Home Print this page Email this page Small font sizeDefault font sizeIncrease font size
Users Online: 1250

 

Home About us Editorial board Search Ahead of print Current issue Archives Submit article Instructions Subscribe Advertise Contacts Login 
     
ORIGINAL ARTICLE
Year : 2019  |  Volume : 60  |  Issue : 2  |  Page : 80-86

In what ways might stories and anecdotes impact upon the quality of small group teaching in obstetrics and gynecology?


Department of Obstetrics and Gynaecology, Delta State University Teaching Hospital, Oghara, Delta State, Nigeria

Correspondence Address:
Dr. Onome Ogueh
Department of Obstetrics and Gynaecology, Delta State University Teaching Hospital, Oghara, Delta State
Nigeria
Login to access the Email id

Source of Support: None, Conflict of Interest: None


DOI: 10.4103/nmj.NMJ_32_19

Rights and Permissions

Objectives: The aim of this study was to find out how stories and anecdotes might improve the quality of the daily morning obstetrics and gynecology (O and G) teaching and determine if the emotions generated by the stories and anecdote deepened the understanding of medical topics. Materials and Methods: The overarching approach to this study was action research. On two occasions, I told stories using PowerPoint presentation during the morning teaching in the O and G seminar room to 10 and 11 learners instead of the traditional factual presentation of a medical topic. The learners ranged from the 3rd-year medical students to 4th-year specialist trainees in O and G and a consultant anesthetist. Each learner completed a feedback questionnaire at the end of the teaching session. I noted the learners' comments and analyzed written feedback. Results: More than 90% of the learners agreed or strongly agreed that the stories were appropriate for their level of training, and on both occasions, every single learner agreed or strongly agreed that the stories improved the quality of the morning teaching. On both days all but one learner agreed or strongly agreed that the stories improved their understanding of the medical topics, and a senior O and G trainee wrote that the story was: “useful – improved my understanding of situation involved.” The stories generated a lot of emotion in the learners, emotions that deepened their understanding of the topic covered. Conclusion: Stories and anecdotes appear to improve the quality of teaching, and this was the case regardless of level of training and experience of the learner. Hence, stories and anecdotes may be an excellent teaching tool in a setting like the morning teaching where the learners are quite varied.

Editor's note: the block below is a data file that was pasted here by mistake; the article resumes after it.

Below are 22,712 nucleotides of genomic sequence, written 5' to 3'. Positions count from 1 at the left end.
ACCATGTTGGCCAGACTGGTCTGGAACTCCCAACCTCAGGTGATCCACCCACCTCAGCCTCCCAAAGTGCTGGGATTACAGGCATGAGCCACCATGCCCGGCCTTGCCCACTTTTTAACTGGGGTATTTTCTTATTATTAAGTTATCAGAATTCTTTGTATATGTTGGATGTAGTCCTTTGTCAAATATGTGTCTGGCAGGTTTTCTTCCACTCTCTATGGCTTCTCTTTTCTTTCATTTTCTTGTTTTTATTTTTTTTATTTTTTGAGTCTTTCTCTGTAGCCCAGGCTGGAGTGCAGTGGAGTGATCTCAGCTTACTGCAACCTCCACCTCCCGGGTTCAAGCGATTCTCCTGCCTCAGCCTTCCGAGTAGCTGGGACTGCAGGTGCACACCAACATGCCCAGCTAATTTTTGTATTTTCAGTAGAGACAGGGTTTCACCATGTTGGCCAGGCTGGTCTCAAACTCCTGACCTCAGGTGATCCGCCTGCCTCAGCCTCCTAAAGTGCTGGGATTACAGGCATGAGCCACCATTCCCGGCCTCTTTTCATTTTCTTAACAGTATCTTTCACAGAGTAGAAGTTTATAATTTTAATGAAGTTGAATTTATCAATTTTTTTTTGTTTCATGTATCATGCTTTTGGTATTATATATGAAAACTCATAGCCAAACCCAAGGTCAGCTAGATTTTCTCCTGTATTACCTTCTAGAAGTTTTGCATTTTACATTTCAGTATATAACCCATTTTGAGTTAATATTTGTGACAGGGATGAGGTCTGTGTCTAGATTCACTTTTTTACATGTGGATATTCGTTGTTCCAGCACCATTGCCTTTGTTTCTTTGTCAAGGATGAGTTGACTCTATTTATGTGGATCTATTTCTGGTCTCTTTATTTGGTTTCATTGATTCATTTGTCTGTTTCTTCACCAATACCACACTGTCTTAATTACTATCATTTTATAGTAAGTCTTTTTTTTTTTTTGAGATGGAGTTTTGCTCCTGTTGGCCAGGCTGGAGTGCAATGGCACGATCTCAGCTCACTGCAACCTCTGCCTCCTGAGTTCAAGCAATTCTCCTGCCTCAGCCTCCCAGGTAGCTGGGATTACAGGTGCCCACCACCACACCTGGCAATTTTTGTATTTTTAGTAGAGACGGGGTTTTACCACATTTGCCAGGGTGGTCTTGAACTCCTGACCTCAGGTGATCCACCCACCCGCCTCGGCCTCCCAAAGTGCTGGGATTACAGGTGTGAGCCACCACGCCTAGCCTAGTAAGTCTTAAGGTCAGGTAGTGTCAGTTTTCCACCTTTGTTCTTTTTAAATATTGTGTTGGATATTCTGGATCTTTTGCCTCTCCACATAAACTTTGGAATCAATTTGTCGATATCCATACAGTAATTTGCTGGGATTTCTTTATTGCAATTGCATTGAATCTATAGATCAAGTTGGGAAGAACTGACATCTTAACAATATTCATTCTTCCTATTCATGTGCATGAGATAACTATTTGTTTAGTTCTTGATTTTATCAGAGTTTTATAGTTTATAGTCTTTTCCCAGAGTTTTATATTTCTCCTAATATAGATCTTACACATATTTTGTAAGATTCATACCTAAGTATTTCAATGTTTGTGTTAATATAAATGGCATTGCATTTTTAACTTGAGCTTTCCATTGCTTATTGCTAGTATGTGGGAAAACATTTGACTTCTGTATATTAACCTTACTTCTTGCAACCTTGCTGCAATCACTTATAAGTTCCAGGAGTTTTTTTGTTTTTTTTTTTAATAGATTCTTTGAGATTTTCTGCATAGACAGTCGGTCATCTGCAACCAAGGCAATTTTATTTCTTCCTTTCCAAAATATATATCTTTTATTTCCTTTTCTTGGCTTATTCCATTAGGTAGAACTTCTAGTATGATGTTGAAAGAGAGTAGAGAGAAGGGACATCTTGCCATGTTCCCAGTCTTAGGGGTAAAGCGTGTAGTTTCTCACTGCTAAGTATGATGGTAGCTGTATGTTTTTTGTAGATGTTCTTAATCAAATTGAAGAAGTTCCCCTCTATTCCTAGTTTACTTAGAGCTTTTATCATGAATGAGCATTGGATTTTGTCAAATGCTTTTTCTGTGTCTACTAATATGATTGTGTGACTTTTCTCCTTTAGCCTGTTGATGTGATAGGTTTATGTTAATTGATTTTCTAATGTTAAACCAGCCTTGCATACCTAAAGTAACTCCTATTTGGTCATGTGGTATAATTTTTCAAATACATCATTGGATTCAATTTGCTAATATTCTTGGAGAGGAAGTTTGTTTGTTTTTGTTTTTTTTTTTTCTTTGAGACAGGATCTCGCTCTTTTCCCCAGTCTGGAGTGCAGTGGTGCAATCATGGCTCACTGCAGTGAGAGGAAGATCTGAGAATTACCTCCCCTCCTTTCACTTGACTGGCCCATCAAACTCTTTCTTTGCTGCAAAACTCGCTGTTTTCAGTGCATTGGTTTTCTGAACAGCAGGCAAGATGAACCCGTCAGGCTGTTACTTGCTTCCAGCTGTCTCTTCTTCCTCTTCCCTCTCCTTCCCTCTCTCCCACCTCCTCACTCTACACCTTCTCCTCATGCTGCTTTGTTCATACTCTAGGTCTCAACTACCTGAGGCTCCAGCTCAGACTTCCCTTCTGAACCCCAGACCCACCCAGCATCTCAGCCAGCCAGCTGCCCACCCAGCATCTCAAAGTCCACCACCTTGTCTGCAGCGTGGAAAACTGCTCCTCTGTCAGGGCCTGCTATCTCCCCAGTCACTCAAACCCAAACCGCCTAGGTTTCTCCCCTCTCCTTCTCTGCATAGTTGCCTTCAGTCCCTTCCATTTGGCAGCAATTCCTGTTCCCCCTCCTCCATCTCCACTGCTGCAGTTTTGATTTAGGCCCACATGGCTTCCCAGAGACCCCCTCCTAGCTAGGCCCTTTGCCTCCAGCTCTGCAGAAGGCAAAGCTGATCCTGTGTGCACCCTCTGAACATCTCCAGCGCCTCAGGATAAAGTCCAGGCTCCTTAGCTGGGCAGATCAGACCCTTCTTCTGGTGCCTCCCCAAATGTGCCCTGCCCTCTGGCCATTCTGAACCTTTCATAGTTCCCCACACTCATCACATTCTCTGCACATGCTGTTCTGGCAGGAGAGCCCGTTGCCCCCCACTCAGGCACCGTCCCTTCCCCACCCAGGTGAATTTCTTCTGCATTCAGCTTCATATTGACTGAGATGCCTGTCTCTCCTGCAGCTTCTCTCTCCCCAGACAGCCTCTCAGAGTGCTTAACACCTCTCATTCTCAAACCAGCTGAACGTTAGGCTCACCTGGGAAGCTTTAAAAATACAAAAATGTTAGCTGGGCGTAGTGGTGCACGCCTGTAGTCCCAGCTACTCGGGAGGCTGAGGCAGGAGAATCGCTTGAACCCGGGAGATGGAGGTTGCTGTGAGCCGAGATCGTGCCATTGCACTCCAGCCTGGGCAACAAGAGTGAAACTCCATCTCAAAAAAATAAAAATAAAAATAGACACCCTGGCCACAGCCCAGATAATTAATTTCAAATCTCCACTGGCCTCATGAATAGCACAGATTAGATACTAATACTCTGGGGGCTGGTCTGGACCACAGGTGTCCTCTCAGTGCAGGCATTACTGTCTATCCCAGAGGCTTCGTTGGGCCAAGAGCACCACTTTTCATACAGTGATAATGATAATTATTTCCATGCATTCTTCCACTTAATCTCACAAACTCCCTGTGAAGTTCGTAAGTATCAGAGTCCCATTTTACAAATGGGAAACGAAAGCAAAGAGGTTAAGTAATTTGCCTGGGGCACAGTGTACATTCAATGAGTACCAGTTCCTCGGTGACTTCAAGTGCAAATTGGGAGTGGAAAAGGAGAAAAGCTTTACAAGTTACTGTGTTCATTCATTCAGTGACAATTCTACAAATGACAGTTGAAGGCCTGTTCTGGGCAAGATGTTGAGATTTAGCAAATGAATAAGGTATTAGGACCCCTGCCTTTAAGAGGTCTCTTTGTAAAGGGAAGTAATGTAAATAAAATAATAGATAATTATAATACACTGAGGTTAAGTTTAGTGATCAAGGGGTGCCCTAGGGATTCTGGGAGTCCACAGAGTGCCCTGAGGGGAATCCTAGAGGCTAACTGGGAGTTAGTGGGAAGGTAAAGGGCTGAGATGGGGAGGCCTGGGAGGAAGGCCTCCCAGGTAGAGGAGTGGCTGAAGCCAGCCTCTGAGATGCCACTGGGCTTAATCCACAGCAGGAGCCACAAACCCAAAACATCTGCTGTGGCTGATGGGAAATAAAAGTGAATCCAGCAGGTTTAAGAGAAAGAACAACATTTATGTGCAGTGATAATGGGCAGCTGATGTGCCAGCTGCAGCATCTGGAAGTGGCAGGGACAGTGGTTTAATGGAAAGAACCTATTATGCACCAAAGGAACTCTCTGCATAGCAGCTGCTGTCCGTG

[FULL TEXT] [PDF]*
Print this article     Email this article
 Next article
 Previous article
 Table of Contents

 Similar in PUBMED
   Search Pubmed for
   Search in Google Scholar for
 Related articles
 Citation Manager
 Access Statistics
 Reader Comments
 Email Alert *
 Add to My List *
 * Requires registration (Free)
 

 Article Access Statistics
    Viewed51    
    Printed2    
    Emailed0    
    PDF Downloaded0    
    Comments [Add]    

Recommend this journal